A president’s budget has the shelf life of a shrimp. A president drafts a budget and sells it with language as chaste and extravagant as the blue sky, and his naysayers dutifully mount their soap boxes to declaim, distort and denounce.
What comes out the other end of the meat grinder is something else entirely. It was ever thus.
President Trump’s budget, revealed yesterday to the usual expectant Washington audience and to the usual cries of reception, won no hosannas. A budget never does.
What everyone in Washington learns, and quickly if he is paying attention, is that the early stages of the budget process are merely cheesy political propaganda. A president’s budget, like congressional budget resolutions, are no more binding than New Year’s resolutions, which is why they’re delivered with such carefully manufactured sincerity.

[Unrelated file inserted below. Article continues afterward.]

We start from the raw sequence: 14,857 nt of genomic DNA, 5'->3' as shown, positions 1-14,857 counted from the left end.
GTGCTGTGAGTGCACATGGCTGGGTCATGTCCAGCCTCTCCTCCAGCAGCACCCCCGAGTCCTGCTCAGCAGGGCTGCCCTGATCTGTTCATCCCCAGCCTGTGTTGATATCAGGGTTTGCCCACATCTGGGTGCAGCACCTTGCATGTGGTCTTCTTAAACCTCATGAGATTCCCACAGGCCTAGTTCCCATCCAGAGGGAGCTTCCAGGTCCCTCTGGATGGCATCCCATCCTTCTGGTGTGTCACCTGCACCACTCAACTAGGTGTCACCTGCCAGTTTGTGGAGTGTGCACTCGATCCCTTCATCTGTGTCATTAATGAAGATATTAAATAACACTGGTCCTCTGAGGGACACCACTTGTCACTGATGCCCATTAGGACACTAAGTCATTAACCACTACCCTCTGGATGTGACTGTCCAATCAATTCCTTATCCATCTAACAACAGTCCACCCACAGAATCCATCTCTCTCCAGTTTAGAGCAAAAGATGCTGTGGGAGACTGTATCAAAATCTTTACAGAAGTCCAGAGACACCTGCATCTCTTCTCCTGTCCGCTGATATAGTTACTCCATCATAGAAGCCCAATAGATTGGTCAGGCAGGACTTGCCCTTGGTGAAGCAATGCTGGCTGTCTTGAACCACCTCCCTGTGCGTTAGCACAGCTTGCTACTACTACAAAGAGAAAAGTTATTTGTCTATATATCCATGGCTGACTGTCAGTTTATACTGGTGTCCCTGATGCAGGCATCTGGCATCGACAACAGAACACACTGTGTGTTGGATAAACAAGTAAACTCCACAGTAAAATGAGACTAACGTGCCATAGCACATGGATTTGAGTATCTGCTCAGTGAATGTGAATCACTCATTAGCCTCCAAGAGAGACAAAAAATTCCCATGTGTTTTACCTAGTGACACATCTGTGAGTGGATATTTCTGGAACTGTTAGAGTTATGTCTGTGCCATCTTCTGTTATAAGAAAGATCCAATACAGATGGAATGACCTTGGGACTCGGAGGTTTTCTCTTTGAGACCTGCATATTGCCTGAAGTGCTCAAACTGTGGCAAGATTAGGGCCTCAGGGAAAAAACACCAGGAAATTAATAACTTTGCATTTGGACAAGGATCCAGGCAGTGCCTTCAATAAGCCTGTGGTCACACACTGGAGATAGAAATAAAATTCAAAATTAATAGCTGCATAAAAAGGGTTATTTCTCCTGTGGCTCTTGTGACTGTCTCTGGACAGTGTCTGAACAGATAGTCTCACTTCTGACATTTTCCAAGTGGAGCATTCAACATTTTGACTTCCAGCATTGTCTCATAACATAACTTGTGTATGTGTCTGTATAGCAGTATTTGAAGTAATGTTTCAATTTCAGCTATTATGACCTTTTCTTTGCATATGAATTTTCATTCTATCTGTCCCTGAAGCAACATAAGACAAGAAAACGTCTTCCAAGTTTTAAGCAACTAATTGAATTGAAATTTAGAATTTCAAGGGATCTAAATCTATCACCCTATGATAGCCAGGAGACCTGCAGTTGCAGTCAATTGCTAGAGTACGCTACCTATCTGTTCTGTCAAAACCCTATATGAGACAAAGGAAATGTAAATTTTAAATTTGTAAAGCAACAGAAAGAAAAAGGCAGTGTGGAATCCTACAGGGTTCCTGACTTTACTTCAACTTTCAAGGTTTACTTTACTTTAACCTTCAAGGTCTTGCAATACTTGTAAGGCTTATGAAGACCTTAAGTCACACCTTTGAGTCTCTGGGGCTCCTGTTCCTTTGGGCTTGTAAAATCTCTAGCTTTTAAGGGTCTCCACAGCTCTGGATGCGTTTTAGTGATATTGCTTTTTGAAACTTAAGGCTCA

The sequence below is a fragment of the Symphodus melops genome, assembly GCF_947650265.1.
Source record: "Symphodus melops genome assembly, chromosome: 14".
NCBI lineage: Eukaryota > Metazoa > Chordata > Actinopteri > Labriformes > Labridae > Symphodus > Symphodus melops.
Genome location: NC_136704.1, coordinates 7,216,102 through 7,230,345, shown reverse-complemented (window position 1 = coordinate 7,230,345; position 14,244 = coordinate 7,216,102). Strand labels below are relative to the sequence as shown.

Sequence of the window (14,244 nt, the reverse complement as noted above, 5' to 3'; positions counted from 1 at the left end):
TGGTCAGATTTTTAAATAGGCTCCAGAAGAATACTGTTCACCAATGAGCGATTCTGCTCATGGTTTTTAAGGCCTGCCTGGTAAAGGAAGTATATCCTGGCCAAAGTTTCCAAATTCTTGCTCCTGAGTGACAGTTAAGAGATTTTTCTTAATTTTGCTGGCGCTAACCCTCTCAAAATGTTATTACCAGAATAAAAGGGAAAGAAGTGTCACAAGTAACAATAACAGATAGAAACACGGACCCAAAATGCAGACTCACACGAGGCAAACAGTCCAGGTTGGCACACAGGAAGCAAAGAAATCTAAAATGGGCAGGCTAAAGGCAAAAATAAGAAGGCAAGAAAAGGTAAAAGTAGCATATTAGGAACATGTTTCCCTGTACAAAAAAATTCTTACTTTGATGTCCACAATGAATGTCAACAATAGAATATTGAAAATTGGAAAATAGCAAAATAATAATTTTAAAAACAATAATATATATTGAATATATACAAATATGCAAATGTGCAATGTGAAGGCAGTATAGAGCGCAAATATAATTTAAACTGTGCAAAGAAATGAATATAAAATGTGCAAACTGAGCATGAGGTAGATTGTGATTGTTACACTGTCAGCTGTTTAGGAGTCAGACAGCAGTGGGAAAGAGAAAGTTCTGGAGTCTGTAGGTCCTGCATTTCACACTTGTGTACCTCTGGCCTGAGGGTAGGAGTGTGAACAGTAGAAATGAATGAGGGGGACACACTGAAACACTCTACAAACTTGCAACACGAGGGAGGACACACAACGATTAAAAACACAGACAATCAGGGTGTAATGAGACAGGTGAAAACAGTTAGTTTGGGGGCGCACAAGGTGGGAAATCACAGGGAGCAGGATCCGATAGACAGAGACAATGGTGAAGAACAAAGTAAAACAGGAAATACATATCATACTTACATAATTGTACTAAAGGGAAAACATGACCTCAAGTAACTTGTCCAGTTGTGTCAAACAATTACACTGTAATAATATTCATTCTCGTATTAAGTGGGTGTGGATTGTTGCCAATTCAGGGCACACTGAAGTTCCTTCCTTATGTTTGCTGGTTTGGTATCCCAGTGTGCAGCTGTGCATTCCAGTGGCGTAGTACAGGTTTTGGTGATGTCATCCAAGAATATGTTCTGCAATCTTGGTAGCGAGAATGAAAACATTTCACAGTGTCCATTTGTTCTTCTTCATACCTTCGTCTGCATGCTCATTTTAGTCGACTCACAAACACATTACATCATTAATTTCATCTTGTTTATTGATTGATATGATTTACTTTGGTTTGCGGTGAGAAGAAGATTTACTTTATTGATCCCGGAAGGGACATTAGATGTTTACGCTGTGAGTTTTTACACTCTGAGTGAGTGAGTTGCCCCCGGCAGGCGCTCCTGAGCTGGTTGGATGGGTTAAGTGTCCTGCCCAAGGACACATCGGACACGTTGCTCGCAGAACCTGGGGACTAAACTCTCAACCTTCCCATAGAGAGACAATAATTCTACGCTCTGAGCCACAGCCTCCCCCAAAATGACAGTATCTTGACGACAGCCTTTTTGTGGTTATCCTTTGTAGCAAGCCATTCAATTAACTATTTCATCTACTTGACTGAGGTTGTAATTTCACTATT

Now the lobbyists can go to work. The late Tony Snow, the press secretary for George W. Bush (and who before that presided over the editorial pages of The Washington Times), called this “rent seeking.”
“Think of a politician’s soul as an apartment,” he once wrote in these pages. “Think of lobbyists as renters. Each year, the renters show up, waving wads of cash. Politicians survey the throng. The winning contestants get to occupy the apartments on a one-year lease. It’s a great deal for lobbyists: They spend millions and take home billions. It’s not such a good deal for you and me, because we pay the billions and, if we use the goods and services of the lobbyists, we pay the millions, too.”